Both Jini and JavaSpaces are good examples of creative and elegant designs for Java software frameworks that are intended to provide rich abstractions to application programmers. They have characteristics that make them well suited to ad hoc networking applications - particularly the inherently loose coupling of objects. They're not without their drawbacks, though, as I'll examine shortly.

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Reader Feedback: Page 1 of 1

If copying and emulation is the best form of flattery then apparently Jini and the concepts enumerated rock! Note the recent ''draft'' specs floated by Microsoft (et al) lately. Things like the WS eventing or the WS Dynamic discovery spec. "http://www.sys-con.com/webservices/article.cfm?id=758"
Jini is a technology that was a good idea then and is a good idea now. Success in the ''market'' is only partially driven by the quality of the technology, and is often an indication of the quality of ''marketing'', not of how good the the techology is. Jini still provides the best and most flexible solution to distributed computing problems. The concept of discovery, code movement and dynamic class loading across a network connection is a huge advantage and yet programmers seem to think that Web Services, SOAP, and WSDL are the answer to all their problems?
Now that Microsoft and .Net have copied Java with their CLR and have tried to emulate RMI with SOAP, Jini with UPnP, Remote Event with WS events, dynamic discovery with WS discovery, do you really think they have a ''better'' product? If you do, I''ve got some knives I''d like to sell you... they slice they dice they chop and all for the low low price ................
And if you think they are ''adequate'' for you, well... have an adequate life.

isn''t the problem that Jini is ahead pf its time still? We don''t have an immediate need for our refrigerator to talk to our printer to talk to our garage door opener. Sure it''s cool to plug a network cable into the back up a printer and have everybody suddenly be able to print to it... but do we need that level of convenience? Nope. It''s simple to set up network printers on your typical windows or mac network. Microsoft''s "plug and play" is plenty adequate for the current consumer needs.

Jini could be a great feature. It would allow you to walk onto a campus (educational, corporate, whatever) and get access to all of the devices publically availiable. It would allow IS folks to just pop devices down wherever they''re needed and do a minimum of configuration. Moving to a new building? With Jini-enabled printers, desktops, laptops, scanners, door-locks, phones, etc. it could be done overnight.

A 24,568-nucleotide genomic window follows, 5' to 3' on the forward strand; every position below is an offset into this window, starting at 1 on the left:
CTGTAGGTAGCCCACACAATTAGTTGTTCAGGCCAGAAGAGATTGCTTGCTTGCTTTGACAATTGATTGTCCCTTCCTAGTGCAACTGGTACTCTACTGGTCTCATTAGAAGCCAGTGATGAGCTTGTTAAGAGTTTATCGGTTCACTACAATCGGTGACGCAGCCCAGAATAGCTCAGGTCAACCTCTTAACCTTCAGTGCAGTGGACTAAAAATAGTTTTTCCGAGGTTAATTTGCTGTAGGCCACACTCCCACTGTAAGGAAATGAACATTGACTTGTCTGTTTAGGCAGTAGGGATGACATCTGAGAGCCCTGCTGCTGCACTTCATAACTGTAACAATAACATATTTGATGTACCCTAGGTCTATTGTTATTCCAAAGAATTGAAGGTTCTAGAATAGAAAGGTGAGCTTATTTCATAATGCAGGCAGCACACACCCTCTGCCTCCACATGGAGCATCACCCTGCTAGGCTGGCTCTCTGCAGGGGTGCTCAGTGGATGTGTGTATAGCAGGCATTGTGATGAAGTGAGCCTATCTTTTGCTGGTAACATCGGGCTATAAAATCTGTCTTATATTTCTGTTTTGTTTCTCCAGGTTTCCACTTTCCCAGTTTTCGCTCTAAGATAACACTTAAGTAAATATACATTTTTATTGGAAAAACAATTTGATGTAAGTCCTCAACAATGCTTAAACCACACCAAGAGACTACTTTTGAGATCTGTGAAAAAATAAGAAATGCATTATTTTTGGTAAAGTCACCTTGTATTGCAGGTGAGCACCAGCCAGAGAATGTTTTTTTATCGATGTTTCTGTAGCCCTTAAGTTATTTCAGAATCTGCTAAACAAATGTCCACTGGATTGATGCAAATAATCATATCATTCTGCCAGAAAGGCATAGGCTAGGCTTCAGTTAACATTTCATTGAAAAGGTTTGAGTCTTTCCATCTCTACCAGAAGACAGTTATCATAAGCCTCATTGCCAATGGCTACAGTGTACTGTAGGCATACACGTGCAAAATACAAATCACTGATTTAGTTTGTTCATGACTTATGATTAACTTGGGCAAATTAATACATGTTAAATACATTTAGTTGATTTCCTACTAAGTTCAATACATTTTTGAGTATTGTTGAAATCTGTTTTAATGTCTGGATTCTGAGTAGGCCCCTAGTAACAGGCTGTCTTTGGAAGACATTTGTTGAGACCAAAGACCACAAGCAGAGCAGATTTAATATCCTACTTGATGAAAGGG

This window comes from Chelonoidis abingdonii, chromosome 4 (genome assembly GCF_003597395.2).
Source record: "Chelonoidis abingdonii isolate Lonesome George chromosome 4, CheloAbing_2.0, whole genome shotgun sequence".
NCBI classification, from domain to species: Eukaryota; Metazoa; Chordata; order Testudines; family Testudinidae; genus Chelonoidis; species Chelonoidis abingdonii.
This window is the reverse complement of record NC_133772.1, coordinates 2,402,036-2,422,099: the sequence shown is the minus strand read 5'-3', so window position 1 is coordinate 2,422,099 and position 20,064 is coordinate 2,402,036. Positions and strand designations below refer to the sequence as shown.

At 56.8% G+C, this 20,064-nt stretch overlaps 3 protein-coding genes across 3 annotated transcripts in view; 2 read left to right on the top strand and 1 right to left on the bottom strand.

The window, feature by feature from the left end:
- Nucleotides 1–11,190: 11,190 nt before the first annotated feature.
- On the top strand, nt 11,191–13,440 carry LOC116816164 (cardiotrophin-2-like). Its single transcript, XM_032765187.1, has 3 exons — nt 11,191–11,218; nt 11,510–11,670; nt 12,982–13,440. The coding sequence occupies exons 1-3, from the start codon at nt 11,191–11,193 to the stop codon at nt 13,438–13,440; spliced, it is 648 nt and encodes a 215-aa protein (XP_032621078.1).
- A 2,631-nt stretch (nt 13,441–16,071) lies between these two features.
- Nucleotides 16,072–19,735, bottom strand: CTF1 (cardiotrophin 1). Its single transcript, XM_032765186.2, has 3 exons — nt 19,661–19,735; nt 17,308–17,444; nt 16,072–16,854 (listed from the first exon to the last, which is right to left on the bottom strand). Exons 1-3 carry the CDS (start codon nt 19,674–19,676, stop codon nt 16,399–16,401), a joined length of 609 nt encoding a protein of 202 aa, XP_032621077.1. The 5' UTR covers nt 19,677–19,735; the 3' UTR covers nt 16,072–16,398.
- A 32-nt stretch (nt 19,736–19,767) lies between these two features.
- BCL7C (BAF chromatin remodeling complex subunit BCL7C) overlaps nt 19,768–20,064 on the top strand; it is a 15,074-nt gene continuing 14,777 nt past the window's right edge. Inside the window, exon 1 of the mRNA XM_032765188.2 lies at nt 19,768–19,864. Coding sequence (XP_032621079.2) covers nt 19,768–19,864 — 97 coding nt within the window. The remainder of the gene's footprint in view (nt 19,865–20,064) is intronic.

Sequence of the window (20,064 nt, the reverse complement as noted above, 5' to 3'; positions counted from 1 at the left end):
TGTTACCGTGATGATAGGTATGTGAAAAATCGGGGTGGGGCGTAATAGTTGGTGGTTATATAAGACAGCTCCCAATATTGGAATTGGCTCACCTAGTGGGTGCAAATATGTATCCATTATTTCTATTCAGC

With Bluetooth and wireless-LANS finally becoming a reality all of Jini''s features become that much more attractive and pressing. Even the US DOD drools over this kind of ability (set up a battlefield HQ in a few minutes) though their process is so glacial and baroque that nothing is likely to result from their support that would apply to the rest of us

Jini has the classic chicken-and-egg problem: until somebody uses it nobody wants it.

Yup, hehe: Jini was the right technology introduced by the wrong vendor, at the wrong time, in the wrong way, and targeted at the wrong market

Jini is basically a mechanism for supporting dynamic, ad-hoc network applications.

The sad reality is Jini is actually an excellent technology for enterprise solutions (particularly Web solutions). Imagine the benefits of having enterprise services which can be discovered and used automatically. This means that when a system gets loaded, you just deploy a new Jini-tized component, and the without any configuration changes, the software starts spreading the load over to that component.

Unfortunately, Sun didn''t tout this aspect of Jini. Indeed, 90% of the people who know what Jini is think it''s a technology for connecting network devices. That''s a very limited and unproven market. I suspect Sun doesn''t want to let J2EE''s image become confused by allowing Jini to move in to that space.